The internet, cellphones and video games have seized the imaginations of millions of children, while the appeal of exploring Mother Nature has faded. Now, critics are warning that this trend has been catastrophic for children's physical and emotional well-being.
Children and adolescents should spend at least one hour engaged in physical activity every day, according to the U.S. Centers for Disease Control and Prevention.
Yet, about two-thirds of children are not active enough to meet such minimum standards, says Jim Baugh, founder of PHIT America, a social media and marketing campaign focused on promoting "an active, fit and healthy America."
And the situation does not improve in adolescence. By the time children reach high school, only about 27 percent are getting the amount of daily physical activity they require, the CDC says.
"We have an inactivity pandemic that is crushing children physically and mentally and stunting their academic development," Baugh says.
The high price of inactivity
Lack of activity also negatively impacts a child's social development, Baugh says.
"When kids play and interact, it develops the social skills that are so vital for children," he says.
Such skills help children become successful adults, and include:
- Learning how to win and lose
- Discovering how to handle adversity
- Understanding the importance of contributing to a team effort. "Playing on a team -- that's what you're doing in business," Baugh says.
Finally, lack of activity can impact a child's academic progress. "Our bodies are made to move, and there is plenty of evidence that a more active kid is a better student," Baugh says.
The causes of child inactivity
Several factors have contributed to the reduced level of physical activity among children.
Baugh says "addiction to electronic devices" tops the list. He adds that too many parents occupy children with electronics, instead of encouraging the kids to participate in offline activities.
In addition play time – such as sports activity – has become overly structured, robbing it of much of the relaxed and spontaneous fun kids used to experience, Baugh says.
Finally, many parents are overly cautious and afraid to let their children engage in new experiences.
"When kids want to try something, the 'helicopter' nature of parents can be a problem," he says.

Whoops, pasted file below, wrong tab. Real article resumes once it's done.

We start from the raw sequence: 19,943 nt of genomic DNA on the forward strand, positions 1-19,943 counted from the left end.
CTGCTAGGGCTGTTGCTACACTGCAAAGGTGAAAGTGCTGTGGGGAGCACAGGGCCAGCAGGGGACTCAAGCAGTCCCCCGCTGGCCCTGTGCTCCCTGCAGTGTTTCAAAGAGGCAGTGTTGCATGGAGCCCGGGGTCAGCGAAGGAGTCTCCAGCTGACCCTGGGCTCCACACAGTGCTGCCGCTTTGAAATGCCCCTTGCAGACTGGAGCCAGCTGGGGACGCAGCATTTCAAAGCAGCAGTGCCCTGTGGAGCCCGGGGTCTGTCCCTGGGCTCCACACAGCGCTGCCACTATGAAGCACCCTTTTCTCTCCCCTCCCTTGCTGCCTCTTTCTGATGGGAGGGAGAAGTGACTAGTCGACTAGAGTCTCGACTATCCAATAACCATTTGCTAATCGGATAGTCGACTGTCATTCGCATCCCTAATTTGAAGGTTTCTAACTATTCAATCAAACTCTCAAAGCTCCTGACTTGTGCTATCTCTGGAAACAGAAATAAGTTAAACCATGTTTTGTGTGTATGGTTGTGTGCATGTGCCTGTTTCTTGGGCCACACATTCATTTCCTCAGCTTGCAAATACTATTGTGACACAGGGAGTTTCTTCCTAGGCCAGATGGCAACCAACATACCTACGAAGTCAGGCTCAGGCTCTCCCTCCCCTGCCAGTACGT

Getting kids moving again
Fortunately, parents can do several things to reverse the trend toward sloth. For starters, Baugh encourages parents and other leaders to let kids have more fun when playing sports.
"It's important to stress fun rather than heavy, heavy competition," he says.
The federal government's "Let's Move!" campaign also offers tips for increasing motivation for exercise in children. The campaign notes that parents who are active themselves are the best role models for children.
In fact, the campaign urges parents to be active for at least 30 minutes a day, and kids to be active for at least one hour.
Other tips include:
- Engage in active family time by walking in parks, biking through the neighborhood or swimming at a local pool.
- Provide toys that promote activity, including balls, kites and jump ropes.
- Limit TV time, and do not put a TV in your child's room.
Also, make sure you child gets enough rest. A well-rested child will have more energy to be active. One recent study found that for every extra hour of sleep a child gets, the risk of becoming overweight or obese drops by 9 percent.
If simply encouraging your child to become more active does not bear fruit, take a more forceful approach, Baugh says.
"Allocate certain times of the day that are no-electronics time," he says. "Tell them that from 4 to 6, it's play time."
Note: Offer your kids healthy snacks to fuel their bodies during activity and play time. Find tons of snack options that are both kid- and parent-approved at our back-to-school shopping headquarters.